Born in Orlando, Florida, Kish spent much of her early childhood in solitary settings, critiquing and exploring her surroundings autonomously, while at the same time fully immersing herself in creative projects and activities that challenged her world view. She entered her school’s gifted program at the age of five, and the advanced curriculum soon separated her from her peers. Still, the young Kish found that she preferred the company of adults, finding inspiration from the complexity of their realities. Despite having few friends of her age, her family were early advocates of both her independence and creative spirit.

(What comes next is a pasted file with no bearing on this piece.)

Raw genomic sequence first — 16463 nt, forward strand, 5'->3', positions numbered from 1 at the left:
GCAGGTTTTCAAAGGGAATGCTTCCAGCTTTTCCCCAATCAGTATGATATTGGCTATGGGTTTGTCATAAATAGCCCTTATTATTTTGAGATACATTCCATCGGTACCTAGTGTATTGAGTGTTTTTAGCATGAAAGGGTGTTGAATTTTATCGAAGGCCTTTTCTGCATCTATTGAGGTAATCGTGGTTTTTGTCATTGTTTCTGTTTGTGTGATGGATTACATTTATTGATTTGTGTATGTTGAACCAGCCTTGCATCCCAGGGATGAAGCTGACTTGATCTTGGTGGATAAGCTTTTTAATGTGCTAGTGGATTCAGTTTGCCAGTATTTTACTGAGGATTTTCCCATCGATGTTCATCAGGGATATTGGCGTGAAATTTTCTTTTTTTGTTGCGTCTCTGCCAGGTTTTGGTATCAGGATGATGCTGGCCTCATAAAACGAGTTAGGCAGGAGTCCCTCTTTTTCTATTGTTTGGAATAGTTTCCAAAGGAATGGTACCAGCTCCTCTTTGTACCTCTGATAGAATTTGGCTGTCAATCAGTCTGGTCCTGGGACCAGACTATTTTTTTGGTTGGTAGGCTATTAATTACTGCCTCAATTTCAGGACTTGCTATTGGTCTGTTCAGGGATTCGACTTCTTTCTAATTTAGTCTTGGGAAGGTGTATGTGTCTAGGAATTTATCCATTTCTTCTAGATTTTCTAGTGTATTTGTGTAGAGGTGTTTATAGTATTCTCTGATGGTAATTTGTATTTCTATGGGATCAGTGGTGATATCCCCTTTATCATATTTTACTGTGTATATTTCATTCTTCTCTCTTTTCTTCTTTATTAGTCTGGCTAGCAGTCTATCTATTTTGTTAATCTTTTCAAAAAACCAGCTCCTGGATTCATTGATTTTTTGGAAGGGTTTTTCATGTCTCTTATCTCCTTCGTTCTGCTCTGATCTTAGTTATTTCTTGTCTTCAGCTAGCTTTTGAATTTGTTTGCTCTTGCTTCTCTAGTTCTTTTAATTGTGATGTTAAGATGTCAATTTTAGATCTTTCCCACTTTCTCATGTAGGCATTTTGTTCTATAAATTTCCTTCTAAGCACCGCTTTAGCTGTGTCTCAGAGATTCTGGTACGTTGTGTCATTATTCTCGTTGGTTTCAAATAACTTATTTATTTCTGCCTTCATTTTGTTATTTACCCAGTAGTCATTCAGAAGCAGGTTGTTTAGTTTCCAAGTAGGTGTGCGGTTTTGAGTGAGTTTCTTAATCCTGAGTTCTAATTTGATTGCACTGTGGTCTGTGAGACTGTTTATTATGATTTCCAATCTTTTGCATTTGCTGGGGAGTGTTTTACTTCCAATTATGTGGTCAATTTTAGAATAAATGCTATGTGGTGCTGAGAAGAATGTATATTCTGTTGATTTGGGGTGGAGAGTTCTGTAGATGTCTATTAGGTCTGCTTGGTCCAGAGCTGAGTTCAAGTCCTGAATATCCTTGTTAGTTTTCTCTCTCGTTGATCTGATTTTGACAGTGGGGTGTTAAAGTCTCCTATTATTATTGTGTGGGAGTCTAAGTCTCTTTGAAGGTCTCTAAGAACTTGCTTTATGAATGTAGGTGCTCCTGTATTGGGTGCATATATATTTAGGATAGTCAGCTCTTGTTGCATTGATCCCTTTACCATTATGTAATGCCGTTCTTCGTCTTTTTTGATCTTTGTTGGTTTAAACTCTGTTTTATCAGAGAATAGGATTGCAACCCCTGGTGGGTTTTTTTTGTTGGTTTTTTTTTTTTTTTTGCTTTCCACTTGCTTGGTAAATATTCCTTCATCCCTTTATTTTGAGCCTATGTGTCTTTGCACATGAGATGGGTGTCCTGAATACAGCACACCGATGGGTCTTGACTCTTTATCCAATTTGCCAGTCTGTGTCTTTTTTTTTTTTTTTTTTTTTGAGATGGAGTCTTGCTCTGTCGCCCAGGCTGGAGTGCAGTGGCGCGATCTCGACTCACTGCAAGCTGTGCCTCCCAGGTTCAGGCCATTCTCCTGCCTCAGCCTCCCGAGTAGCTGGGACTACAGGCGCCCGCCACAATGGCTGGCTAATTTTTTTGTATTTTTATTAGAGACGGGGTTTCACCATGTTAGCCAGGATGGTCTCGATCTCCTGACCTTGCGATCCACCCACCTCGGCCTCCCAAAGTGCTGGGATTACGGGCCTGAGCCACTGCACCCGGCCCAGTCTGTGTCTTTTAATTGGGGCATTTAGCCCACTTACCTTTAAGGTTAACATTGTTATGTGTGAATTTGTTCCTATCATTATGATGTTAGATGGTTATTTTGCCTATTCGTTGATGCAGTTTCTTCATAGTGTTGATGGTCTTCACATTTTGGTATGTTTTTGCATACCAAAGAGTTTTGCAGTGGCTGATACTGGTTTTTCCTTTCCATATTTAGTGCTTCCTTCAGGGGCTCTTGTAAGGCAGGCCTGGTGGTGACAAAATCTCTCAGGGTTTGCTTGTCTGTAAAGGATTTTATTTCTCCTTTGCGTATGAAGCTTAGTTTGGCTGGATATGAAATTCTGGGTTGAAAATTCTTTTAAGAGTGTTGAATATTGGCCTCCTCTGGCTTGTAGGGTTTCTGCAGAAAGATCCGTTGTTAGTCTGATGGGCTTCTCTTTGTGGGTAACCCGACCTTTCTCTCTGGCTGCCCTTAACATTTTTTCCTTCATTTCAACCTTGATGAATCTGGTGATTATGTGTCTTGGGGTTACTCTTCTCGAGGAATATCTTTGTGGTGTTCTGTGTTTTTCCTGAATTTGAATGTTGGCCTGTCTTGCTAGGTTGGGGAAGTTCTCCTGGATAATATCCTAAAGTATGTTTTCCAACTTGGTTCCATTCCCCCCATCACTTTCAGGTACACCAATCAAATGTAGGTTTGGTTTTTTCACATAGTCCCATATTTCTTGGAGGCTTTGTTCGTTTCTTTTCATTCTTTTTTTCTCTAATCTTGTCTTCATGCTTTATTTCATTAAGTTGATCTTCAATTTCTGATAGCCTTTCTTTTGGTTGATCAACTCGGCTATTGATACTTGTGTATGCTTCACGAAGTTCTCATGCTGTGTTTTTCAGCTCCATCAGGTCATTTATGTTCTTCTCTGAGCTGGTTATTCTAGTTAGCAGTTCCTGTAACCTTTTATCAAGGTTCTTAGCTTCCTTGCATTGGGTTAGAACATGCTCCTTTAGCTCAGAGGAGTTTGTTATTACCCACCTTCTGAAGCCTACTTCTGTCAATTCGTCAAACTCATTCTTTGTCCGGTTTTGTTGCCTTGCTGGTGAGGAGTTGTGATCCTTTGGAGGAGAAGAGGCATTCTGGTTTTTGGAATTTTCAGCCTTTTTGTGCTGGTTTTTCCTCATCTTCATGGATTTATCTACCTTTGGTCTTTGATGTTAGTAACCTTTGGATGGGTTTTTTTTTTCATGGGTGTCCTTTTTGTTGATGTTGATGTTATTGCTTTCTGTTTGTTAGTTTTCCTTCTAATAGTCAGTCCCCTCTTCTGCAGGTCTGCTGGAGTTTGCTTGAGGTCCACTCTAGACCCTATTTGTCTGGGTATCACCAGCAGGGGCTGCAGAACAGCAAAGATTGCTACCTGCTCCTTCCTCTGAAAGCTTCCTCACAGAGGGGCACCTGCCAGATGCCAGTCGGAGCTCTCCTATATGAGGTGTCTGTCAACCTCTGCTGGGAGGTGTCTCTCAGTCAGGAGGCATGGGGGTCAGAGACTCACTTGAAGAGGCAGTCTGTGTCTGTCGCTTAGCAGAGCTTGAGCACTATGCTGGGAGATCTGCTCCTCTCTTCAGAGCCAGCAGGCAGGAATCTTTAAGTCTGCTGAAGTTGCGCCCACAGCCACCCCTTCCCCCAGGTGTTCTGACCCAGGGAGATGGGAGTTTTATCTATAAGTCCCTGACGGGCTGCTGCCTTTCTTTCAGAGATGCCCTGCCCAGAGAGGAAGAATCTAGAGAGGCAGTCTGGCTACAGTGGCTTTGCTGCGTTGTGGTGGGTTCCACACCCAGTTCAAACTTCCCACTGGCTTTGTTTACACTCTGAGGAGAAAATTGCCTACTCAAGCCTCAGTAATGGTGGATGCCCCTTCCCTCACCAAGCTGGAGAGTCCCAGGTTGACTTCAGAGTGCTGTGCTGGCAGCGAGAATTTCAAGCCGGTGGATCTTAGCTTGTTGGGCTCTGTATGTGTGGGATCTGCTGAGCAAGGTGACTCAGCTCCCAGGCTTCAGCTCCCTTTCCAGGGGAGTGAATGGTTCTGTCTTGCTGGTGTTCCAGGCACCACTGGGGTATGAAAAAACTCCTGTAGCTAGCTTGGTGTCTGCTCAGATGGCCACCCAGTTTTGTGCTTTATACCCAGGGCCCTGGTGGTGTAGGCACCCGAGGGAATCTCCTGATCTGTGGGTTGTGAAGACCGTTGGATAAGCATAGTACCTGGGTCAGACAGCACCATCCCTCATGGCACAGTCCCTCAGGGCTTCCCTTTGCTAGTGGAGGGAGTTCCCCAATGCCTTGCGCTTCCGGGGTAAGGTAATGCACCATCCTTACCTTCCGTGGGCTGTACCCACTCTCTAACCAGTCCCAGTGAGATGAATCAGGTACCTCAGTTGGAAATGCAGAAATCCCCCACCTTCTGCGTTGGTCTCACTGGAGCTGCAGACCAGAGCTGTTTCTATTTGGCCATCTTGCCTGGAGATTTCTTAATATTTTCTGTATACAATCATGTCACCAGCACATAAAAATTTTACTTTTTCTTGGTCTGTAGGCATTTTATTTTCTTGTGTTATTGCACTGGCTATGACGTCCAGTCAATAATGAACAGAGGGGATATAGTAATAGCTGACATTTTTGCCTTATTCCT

Her mother in particular provided a steady stream of art supplies, books and activities to feed Kish’s voracious young mind. “I would get bored of things really easily. So once I learned how to do something I was always trying to find the next thing to learn,” Kish explained of her lifelong sense of restlessness. Yet, even in becoming easily disillusioned with standard childhood activities, Kish still fell under the spell of the popular culture of the ‘90s. When she wasn’t watching a steady stream of music videos on MTV, she listened to the top 40 hits on her favorite local station. In her teenage years, Kish’s musical tastes imploded, expanding into the realm of alternative sounds and internet-based sub-genres. Spurred on by the popularity of pirating platforms like Limewire, she sought out the future-facing croonings of Bjork, and connected with the empowered folk-pop of Regina Spektor.